The only problem with such a legislation is – governments will have to bear the burden of proof that an incident was indeed a result of organizer’s actions, and that means cost and legal battles. Regardless, good thinking and a welcome start. Don’t let the “mobs” get away because in our country, they really think they can. If you burnt a bus, you got to pay up, simple!

Just curious #3 – Kabhi Weakness Kabhi Strength?

Last week, an interesting quote was credited to Renault/Nissan boss Carlos Ghosn:

… Engineers in other parts of the world always need more resources to do the same thing … (Frugal engineering is India’s strength) …

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Social cost of cars

After that comment on the previous post (on Tata’s car), I tried to search for linkable material on “social cost of cars” type work done by CSE. Couldn’t locate any. But thankfully, the Swaminomics column that talked about it – TOI has it online. Read – “The hidden social cost of vehicles“:

… There is little appreciation among politicians or the middle class of the huge social cost of cars. They cannot see that huge subsidies, mostly hidden, are being ladled out to car-owners. These need to be abolished and replaced with user charges or taxes that reflect the full social cost of cars …

Stuff like motoring infrastructure, pollution are obvious to many. We do pay towards these by way of taxes and direct-costs (emission norms compliance, euro-II, Bharat-I etc). But things like cost of congestions and hidden parking subsidies are neither well understood nor explained or obvious.

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Un”fair” hiring game in the skies?

I am glad someone brought this up because I have had these thoughts myself as I watched our airlines grow. We are talking about cabin crew on our domestic airlines. A former US diplomat termed this “racism” in a newspaper column this week, but let me take this a bit further.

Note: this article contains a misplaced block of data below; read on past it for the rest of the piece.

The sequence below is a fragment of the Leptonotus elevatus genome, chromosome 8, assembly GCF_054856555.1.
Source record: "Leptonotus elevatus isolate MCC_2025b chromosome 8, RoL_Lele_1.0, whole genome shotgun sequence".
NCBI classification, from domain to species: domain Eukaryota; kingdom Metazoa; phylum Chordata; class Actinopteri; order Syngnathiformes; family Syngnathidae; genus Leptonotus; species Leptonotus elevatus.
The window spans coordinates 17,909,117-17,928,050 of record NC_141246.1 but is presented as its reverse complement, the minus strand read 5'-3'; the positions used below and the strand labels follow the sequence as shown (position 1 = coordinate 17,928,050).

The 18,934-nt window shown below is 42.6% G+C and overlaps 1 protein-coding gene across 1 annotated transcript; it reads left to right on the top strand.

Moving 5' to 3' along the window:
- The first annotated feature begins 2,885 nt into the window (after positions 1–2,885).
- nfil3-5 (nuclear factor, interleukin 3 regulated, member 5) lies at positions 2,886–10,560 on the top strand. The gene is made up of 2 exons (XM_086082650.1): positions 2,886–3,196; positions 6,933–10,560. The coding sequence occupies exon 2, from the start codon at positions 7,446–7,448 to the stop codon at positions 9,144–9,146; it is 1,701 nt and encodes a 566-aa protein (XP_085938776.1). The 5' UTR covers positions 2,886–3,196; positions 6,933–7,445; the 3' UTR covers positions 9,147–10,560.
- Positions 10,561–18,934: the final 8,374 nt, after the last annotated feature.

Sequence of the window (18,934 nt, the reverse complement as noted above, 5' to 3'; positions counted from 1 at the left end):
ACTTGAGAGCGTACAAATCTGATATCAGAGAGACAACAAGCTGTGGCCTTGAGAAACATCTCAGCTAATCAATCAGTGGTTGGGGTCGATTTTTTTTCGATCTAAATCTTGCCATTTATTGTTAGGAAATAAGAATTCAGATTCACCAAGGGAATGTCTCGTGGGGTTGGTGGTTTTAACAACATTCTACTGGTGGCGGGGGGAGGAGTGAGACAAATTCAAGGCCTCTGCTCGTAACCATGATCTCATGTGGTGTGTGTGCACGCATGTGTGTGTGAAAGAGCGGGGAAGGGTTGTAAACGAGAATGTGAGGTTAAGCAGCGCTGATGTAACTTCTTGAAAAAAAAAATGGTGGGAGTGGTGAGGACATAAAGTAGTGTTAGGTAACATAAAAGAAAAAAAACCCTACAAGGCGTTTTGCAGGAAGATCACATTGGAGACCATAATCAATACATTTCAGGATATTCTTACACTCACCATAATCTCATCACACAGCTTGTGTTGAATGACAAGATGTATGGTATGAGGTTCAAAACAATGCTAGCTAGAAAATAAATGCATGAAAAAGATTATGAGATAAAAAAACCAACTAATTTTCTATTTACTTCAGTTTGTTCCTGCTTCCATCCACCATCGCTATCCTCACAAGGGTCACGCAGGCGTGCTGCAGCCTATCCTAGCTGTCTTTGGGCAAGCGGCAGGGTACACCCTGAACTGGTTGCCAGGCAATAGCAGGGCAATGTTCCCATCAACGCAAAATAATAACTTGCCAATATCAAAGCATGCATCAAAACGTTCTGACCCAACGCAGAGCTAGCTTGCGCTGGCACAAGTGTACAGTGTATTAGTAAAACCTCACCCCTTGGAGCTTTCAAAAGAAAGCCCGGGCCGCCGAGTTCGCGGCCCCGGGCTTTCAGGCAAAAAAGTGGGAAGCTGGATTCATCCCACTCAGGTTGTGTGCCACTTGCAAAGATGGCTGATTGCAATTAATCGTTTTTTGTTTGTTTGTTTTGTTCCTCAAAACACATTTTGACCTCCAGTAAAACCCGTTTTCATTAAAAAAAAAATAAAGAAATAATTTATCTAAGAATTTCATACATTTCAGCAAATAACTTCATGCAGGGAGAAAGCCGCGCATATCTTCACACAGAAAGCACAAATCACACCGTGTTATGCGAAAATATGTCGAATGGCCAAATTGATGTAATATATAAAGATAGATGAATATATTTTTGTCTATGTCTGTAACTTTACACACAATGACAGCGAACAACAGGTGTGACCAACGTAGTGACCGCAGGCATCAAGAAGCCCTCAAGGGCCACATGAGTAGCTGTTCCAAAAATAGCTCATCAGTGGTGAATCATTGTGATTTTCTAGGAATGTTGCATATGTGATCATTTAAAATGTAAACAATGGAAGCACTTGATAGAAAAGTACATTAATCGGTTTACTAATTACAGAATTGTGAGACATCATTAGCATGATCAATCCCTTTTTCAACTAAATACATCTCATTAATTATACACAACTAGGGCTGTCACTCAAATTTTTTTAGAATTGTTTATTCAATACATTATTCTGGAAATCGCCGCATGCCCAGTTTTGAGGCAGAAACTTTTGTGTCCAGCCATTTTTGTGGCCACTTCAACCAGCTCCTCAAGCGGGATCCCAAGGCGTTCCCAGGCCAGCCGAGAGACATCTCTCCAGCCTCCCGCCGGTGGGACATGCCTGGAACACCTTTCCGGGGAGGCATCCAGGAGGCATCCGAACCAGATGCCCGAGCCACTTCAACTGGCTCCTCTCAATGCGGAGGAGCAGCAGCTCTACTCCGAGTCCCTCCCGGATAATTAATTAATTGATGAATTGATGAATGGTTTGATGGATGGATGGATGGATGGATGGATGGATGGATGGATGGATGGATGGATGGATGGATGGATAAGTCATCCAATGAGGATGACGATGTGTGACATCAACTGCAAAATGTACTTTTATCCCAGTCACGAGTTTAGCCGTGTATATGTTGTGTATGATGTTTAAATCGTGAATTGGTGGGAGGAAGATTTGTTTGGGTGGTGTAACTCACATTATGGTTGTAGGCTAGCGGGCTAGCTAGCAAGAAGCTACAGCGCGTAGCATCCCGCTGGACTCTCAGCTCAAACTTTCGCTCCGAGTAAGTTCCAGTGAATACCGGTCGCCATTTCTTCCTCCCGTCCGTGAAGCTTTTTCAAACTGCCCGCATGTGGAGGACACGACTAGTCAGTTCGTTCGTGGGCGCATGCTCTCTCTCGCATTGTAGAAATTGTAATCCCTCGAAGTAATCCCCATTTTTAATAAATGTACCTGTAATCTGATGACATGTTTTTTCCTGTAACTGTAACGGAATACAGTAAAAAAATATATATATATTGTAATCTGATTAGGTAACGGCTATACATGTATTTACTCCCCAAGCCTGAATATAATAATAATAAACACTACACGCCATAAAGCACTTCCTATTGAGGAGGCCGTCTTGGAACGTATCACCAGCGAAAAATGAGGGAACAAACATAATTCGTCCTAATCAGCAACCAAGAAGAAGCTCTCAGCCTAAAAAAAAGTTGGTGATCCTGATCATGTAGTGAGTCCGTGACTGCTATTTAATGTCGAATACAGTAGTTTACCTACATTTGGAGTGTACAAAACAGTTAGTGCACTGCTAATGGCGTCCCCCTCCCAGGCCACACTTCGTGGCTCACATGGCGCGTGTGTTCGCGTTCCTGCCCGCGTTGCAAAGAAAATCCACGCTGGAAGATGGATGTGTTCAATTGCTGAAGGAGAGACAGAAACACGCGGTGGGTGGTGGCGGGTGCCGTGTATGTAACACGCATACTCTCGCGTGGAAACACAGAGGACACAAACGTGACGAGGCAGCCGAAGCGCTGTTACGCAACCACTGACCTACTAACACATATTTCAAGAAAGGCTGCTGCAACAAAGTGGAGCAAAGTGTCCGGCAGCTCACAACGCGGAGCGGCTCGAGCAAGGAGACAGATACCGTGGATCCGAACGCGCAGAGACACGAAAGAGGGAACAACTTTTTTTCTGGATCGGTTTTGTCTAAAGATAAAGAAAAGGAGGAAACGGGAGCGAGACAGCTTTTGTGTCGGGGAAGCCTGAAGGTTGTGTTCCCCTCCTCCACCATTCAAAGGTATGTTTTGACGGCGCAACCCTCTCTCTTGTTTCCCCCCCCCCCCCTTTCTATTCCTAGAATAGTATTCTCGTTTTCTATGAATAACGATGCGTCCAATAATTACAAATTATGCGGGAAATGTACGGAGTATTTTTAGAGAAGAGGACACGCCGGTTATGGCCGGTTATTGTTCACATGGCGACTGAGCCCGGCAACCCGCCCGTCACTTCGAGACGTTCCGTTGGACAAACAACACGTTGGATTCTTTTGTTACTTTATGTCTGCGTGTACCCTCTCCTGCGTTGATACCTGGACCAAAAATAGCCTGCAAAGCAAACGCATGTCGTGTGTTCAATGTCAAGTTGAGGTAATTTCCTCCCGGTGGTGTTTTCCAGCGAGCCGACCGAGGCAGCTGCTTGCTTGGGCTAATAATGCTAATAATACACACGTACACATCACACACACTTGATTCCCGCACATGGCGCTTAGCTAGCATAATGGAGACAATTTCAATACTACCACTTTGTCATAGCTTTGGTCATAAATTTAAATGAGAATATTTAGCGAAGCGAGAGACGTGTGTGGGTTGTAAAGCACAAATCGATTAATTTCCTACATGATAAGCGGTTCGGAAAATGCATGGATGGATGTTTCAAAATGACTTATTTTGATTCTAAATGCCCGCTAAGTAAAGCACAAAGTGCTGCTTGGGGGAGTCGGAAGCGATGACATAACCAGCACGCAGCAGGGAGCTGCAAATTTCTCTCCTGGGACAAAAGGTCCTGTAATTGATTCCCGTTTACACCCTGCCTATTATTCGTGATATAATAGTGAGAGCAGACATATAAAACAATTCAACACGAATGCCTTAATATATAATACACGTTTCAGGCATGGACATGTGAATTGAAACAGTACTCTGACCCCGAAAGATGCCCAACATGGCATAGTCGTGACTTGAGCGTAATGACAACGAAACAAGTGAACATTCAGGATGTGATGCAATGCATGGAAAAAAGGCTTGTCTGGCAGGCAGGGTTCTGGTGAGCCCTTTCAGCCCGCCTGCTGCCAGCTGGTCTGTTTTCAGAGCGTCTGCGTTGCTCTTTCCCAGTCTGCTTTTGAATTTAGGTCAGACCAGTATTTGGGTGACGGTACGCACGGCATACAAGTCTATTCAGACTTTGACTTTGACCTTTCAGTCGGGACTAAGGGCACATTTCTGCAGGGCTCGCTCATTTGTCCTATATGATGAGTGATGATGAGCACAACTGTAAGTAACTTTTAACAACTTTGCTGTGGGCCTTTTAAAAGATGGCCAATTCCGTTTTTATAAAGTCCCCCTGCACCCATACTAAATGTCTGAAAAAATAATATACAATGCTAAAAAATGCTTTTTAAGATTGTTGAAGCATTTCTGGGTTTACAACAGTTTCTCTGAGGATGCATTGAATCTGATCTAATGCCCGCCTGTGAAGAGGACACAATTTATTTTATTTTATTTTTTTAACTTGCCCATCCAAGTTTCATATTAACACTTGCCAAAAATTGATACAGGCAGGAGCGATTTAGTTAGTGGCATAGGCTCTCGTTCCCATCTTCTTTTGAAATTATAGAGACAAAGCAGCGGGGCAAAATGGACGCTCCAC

Perhaps, racism is not the right word. Skin color bias is the objection I would raise. You don’t see many (any?) dark complexioned flight attendants on our domestic airlines, do you? Actually, there is more. Just look at these job descriptions on various airline sites to discover this. Most are clear about complexion requirements and one has a preferred marital status! Besides, there is age and sex bias as well – all want them young (less than 25/27/30 years), and some only want females!

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Mumbai best, Kolkata worst.

[Resident Alien‘s observation about Mumbai and Bengalooru drivers makes me write this big note] I have been to all the so-called Indian metros a few times over last 2 years. Been in the dreaded taxis and private cars as well. Based on experiences and observation, here it is, for the first time ever, silkboard’s Metro traffic rankings :)

  1. Mumbai
  2. Chennai
  3. Delhi
  4. Bengalooru
  5. Kolkata.

This order is based on the stress you endure while driving, and not just the average speeds or crowding levels. Stress, I would say, is more a function of traffic sense drivers have, and then some other things like policing and general design of roads (width, traffic lights etc).

Now, on to the potentially controversial attempt at explanations.

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Us and Them – 3

A different “Us and Them” piece this time. No photos, and a lot more chatter.

Did you follow the recent noise around Bus Rapid Transport System (BRTS) in Pune? Ignore the fact that they rushed to inaugurate a half ready system (they always do that, don’t they), that thing sounds like a good idea if implemented as promised. I hear Ahmedabad too is going BRT, and Delhi may join in as well.

What is Namma Bengalooru up to? Metro sounds exciting. The Volvos are definitely on, HDK again talked about getting a thousand more. But where exactly will these 1000 machines ply? Compete with our cars for the same lanes?